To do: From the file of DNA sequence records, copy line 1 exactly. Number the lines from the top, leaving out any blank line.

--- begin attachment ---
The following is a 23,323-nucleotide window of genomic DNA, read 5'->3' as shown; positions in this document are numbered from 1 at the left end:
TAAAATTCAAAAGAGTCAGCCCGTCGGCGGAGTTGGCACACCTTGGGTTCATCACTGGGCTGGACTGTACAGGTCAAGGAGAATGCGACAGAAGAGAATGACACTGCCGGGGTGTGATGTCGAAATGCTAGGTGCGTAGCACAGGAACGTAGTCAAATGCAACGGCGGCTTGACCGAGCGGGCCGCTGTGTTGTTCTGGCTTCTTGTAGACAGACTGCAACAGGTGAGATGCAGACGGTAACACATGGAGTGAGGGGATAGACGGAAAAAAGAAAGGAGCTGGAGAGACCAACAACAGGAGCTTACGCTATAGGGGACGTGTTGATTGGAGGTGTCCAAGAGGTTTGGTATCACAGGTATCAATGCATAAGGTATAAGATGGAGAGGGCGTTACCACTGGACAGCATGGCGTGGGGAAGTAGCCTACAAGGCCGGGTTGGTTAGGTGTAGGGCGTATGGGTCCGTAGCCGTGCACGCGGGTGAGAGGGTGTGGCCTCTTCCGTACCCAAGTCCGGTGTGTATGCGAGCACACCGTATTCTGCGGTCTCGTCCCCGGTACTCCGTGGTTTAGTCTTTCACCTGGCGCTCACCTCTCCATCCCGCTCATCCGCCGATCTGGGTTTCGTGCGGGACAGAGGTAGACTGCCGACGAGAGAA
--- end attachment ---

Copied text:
The following is a 23,323-nucleotide window of genomic DNA, read 5'->3' as shown; positions in this document are numbered from 1 at the left end: